There's lots to discover in our own backyard. Local history explorer Paul Haynes can help you learn about the City of Greater Sudbury's interesting characters and historical places and events.
Haynes is one of those citizens committed to ensuring Sudbury's stories are told, recorded and preserved for future generations.
He has organized numerous Rainbow Routes walks and also conducts history tours as a member of the Ward 10 Kingsmount-Bell Park Community Action Network (CAN).
Earlier this year, Haynes received a Civic Award from Greater Sudbury Mayor Paul Lefebvre for his volunteer work with the Rainbow Routes Association.
This summer Haynes conducted a walking tour around Capreol, and one along the old streetcar route from Lorne Street to Copper Cliff.
Last summer for the Ward 10 CAN, Haynes and environmentalist Peter Beckett hosted a walk through Bell Park and highlighted its changing landscape over the past century. "The type of information I like to share is the little bits that no one else has," Haynes said. "Like why (lumber baron) William Bell didn't like pea soup. He didn't like it because he was eating it in the dining car" when the CPR train he was on derailed into the Spanish River (1910).
His interest in local history was sparked when he was on the city's Centennial Committee in 1983. Haynes is the person to ask about who originally lived in the city’s stately heritage homes and about Sudbury trivia such as the sidewalk stamps in older neighbourhoods.
Sidewalk stamps are the markings contractors put on sidewalks that include the street's name and date of paving. In Sudbury, the oldest sidewalk stamp is 1929, according to Haynes, who shares his research on the Ward 10 Bell Park/Kingsmount CAN website.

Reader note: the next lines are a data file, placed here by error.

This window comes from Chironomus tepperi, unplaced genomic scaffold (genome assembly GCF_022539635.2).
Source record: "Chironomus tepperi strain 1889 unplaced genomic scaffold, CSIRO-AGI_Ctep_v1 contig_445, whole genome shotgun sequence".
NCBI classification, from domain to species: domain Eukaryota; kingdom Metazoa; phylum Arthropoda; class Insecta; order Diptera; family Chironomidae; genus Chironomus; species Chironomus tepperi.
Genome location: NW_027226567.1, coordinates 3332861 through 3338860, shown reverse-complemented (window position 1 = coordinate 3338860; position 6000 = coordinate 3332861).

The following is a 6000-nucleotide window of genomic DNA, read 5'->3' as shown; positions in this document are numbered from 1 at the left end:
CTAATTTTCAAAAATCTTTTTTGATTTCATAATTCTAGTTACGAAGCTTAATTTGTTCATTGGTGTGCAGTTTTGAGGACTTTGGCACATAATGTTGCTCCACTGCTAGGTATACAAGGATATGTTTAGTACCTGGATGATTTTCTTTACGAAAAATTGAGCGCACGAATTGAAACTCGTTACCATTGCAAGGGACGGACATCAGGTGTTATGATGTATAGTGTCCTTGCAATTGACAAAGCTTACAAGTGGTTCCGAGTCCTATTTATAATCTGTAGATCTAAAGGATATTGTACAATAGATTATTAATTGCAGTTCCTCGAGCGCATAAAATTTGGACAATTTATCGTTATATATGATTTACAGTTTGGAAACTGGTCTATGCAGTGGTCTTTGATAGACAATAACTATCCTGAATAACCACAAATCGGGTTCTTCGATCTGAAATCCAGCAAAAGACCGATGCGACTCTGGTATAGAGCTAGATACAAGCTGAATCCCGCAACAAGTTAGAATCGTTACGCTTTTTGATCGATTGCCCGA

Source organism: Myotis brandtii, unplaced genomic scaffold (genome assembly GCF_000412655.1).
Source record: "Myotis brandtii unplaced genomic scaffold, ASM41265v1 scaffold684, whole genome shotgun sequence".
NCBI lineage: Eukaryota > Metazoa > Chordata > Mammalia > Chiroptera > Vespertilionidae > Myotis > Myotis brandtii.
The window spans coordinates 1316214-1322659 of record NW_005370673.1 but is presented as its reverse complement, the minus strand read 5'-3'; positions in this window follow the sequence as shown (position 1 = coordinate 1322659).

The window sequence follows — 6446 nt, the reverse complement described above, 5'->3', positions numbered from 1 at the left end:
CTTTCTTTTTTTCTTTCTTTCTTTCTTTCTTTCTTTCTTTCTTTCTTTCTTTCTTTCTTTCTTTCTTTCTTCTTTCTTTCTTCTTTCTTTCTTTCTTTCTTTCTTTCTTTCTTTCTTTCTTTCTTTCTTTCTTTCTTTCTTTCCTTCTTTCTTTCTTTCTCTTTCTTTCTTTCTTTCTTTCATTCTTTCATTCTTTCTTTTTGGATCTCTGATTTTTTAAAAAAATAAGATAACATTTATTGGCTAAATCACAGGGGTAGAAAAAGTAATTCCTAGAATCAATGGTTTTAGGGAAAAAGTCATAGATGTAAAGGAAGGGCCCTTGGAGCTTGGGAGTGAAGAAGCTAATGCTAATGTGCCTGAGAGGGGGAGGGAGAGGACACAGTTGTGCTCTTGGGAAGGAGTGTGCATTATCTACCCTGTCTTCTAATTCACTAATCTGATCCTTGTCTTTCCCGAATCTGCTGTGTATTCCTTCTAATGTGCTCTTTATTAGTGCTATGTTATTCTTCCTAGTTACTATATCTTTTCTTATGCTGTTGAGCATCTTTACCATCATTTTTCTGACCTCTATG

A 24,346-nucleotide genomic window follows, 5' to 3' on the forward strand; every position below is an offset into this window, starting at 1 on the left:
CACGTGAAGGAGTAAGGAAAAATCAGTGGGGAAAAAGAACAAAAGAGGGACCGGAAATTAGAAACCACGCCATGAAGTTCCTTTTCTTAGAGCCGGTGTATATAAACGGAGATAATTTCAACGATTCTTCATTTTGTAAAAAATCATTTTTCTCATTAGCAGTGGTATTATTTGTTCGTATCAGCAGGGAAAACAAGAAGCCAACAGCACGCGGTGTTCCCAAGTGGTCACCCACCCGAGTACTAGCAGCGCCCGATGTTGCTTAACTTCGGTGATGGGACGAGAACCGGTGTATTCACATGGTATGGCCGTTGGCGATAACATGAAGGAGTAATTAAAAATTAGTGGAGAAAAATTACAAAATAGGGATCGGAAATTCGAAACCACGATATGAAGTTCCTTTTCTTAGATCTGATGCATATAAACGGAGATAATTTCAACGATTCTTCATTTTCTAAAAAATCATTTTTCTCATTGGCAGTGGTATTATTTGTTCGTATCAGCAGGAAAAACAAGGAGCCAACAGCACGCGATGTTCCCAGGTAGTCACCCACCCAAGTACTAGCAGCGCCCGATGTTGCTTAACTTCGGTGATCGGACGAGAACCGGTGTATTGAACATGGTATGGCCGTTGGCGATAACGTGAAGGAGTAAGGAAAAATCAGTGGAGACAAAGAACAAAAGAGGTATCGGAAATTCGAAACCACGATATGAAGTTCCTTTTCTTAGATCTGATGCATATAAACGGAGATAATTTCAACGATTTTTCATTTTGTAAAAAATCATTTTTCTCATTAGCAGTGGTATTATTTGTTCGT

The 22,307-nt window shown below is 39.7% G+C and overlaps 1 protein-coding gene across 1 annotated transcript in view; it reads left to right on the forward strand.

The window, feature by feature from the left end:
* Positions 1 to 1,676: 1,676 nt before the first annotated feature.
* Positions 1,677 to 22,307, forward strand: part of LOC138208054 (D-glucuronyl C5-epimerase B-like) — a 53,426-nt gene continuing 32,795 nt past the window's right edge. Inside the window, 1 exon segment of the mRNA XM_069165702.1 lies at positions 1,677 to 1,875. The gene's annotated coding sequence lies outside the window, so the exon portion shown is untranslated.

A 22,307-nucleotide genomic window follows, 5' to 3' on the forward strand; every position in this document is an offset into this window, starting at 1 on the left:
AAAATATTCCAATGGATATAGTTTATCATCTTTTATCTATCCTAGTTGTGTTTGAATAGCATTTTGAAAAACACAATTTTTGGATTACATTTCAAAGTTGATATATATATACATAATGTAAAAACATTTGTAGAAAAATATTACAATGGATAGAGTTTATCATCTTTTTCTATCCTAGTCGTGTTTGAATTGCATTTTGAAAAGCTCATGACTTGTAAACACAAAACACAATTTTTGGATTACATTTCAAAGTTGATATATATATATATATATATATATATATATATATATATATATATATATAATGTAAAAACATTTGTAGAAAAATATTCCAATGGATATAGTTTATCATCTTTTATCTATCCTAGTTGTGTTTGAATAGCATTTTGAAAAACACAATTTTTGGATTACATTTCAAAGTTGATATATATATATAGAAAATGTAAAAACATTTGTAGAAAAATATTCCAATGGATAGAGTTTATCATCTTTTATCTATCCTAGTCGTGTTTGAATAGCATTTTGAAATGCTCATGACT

Haynes is the communications chair for the Ward 10 CAN. It's a job that comes naturally to the Brantford native who moved to Sudbury in 1970 shortly after leaving high school. A friend was working at CKSO FM and suggested there might be an opportunity for him there as a radio board operator.
Within a year, Haynes was hosting the overnight show. In those days, listeners could phone the announcer and make requests for their favourite songs.
Haynes is a member of the last generation that didn't need a college or university degree to get a job in media. Enthusiasm was all that was required.
He says he studied at the "School of Cambrian Broadcasting," at the Pine Street studios where he did a little bit of everything.
By 1975, he was working at CKSO Television as a staff announcer and writing advertising copy. He also filled in at CKSO AM and CKSO FM.
During the halcyon days of his 20s, Haynes was able to pursue his interest in tennis, heading to Mexico in the winter — he was one of the founders of the Sudbury Tennis Indoor Tennis Club— and returning to Sudbury in the summer to work as a vacation replacement at CKSO.
Later when CKSO Television became part of Mid-Canada Television and moved to the new studios on Frood Road, Haynes settled down working there as a voice-over announcer and promotions co-ordinator, a job that put him in touch with community organizations.
He was involved in events such as the Easter Seals Telethon and a hot air balloon festival.
A natural career progression for someone with Haynes' varied experience is to move to an advertising agency. He worked at 50 Carleton before establishing his own agency (called Haynes) with his wife, Karen.
Now semi-retired, Haynes has time to devote to the hobbies he enjoys. He plays tennis twice a week, works on a musical memory personal and family history project, does research for his walks, contributes to the Ward 10 CAN website, and meets with his former broadcasting buddies.
Vicki Gilhula is a freelance journalist. Helpers is made possible by our Community Leaders Program.